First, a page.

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9/11 families to hear more calls from flights

From Phil Hirschkorn

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An earlier version of this article incorrectly stated the number of passengers killed on American Airlines Flight 77 and on United Airlines Flight 93, and the overall number of victims on the four planes that were hijacked on September 11, 2001.


Justice Department
Air Transportation
Acts of terror

NEW YORK (CNN) -- Family members of the 246 victims onboard the four planes hijacked September 11, 2001, have been invited to hear recordings of the final telephone calls of the passengers and crew.

The Justice Department will host a two-hour meeting in Princeton, New Jersey on June 4 to play the recordings, family members and officials said.

Two years ago relatives of those killed on United Airlines Flight 93, the plane that crashed in rural southwest Pennsylvania, heard the 30-minute cockpit voice recording that, families said, confirmed their loved ones resisted the hijackers.

The Justice Department sent invitations to the closed-door meeting as early as March. The government has scheduled a second briefing for July 14 in Boston, Massachusetts, with closed-circuit transmission to locations in Washington and Los Angeles, California.

Part of the families' registration form for the event was a non-disclosure agreement. Those who attend will be asked not to discuss the contents of the tapes.

One reason for the gag order is the pending trial of alleged September 11 conspirator Zacarias Moussaoui, where the tapes could be introduced as evidence.

Prosecutor intent aside, it is unclear that any of the tapes could be played at the indefinitely delayed Moussaoui trial.

U.S. District Judge Leonie Brinkema in late 2002 barred the Flight 93 recording, saying it had "marginal evidentiary value" in the Moussaoui case and agreed with defense lawyers that it would be prejudicial toward the defendant.

The government would not disclose and did not reveal in its letters to families what recordings will be played.

But the independent September 11 commission in a January staff statement highlighted 11 -- not a complete list -- calls from the planes to people on the ground:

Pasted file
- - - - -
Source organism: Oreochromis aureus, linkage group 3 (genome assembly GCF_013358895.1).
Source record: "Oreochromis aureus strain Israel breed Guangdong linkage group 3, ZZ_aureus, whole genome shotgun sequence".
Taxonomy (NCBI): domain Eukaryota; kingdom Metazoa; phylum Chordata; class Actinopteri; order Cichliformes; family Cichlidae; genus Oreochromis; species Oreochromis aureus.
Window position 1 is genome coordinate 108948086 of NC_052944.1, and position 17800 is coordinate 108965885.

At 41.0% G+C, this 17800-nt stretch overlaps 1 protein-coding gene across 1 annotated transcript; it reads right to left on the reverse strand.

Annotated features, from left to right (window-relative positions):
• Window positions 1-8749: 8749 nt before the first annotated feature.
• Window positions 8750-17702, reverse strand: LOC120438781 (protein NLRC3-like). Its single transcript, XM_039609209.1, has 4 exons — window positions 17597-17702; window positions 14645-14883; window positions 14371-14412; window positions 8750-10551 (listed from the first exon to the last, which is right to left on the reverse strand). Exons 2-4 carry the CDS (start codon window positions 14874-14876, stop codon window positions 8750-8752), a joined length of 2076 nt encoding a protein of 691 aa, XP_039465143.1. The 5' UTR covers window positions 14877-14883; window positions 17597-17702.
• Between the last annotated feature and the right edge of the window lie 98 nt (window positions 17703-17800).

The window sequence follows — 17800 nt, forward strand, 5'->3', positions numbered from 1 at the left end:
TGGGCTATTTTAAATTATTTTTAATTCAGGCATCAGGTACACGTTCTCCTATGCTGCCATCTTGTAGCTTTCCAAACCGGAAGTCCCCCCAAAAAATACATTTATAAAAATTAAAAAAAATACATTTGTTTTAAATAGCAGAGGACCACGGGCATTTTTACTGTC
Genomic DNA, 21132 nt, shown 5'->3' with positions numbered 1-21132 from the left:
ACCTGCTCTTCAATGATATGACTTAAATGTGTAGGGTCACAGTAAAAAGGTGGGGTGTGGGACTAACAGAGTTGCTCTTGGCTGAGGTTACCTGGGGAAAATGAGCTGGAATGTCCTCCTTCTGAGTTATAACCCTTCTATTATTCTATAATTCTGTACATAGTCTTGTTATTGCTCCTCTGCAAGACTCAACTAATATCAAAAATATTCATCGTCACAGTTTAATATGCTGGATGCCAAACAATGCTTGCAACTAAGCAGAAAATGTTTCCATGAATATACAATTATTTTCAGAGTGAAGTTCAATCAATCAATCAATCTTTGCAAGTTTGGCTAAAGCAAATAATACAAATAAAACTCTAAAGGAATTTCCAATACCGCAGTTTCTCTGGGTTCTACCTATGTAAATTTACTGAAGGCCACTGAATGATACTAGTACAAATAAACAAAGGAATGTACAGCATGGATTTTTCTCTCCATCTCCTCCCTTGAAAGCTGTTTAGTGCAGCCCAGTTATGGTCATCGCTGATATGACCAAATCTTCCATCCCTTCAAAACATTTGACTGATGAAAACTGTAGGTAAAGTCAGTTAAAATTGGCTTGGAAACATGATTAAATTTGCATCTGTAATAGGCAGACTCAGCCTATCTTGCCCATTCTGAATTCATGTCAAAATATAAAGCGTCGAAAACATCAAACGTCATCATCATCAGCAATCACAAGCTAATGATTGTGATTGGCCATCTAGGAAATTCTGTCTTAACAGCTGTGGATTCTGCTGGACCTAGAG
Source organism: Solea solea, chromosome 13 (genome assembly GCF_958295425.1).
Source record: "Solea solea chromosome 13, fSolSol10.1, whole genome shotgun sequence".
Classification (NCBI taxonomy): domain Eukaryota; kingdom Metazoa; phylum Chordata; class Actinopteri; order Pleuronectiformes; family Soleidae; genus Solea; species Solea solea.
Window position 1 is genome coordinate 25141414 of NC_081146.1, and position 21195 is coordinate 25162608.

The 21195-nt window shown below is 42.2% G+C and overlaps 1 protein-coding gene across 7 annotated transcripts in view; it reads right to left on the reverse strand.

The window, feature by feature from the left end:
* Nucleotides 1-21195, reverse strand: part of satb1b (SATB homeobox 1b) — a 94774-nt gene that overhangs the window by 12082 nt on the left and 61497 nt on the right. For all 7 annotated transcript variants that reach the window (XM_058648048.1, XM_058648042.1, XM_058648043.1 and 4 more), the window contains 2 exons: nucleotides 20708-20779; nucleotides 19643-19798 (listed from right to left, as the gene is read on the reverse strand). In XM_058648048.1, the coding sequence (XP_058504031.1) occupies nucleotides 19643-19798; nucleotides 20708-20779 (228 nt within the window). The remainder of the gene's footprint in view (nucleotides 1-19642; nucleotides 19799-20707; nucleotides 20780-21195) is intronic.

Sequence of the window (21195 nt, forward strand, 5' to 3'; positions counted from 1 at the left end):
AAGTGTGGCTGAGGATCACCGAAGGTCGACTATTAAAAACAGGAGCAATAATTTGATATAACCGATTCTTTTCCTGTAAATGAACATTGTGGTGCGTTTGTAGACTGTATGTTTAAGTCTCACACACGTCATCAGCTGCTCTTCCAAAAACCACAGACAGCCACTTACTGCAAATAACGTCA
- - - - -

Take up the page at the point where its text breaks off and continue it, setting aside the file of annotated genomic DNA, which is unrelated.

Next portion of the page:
• On American Airlines Flight 11, the plane that crashed into the north tower of the World Trade Center with 81 passengers and 11 crew onboard, flight attendants Betty "Bee" Ong and Madeline "Amy" Sweeney made calls.
  • On United Airlines Flight 175, which crashed into the south tower of the World Trade Center with 56 passengers and nine crew onboard, flight attendant Robert Fangman and passengers Peter Hanson and Brian Sweeney made calls.
  • On American Airlines Flight 77, which crashed into the Pentagon with 58 passengers and six crew onboard, flight attendant Rene May and passenger Barbara Olson, wife of Solicitor General Ted Olson, made calls.
  • On United Airlines Flight 93, which crashed in Shanskville, Pennsylvania, with 37 passengers and seven crew onboard, flight attendants Ceecee Lyles and Sandy Bradshaw, and passengers Todd Beamer and Jeremy Glick made calls.
  • The commission played an excerpt of one of these calls -- from Ong's taped 23-minute call to an airline reservation center -- but it was unclear whether the four other flight attendant calls, or any passenger calls, were preserved on recordings.

    Two years ago, in April 2002, the government invited relatives of the 40 Flight 93 victims to hear a 30-minute cockpit voice recording.

    Adhering to a government admonition not to divulge the details, the families said at the time the recording confirmed that passengers fought the hijackers who had commandeered the flight scheduled between Newark, New Jersey, to San Francisco, California.

    Flights 11 and 175 had left from Boston for Los Angeles. Flight 77 left Washington-Dulles for Los Angeles.

    Along with the 246 victims on the four planes, the 19 hijackers who commandeered the airliners died in the crashes.

    CNN's Terry Frieden and Abighail Brigham contributed to this report.

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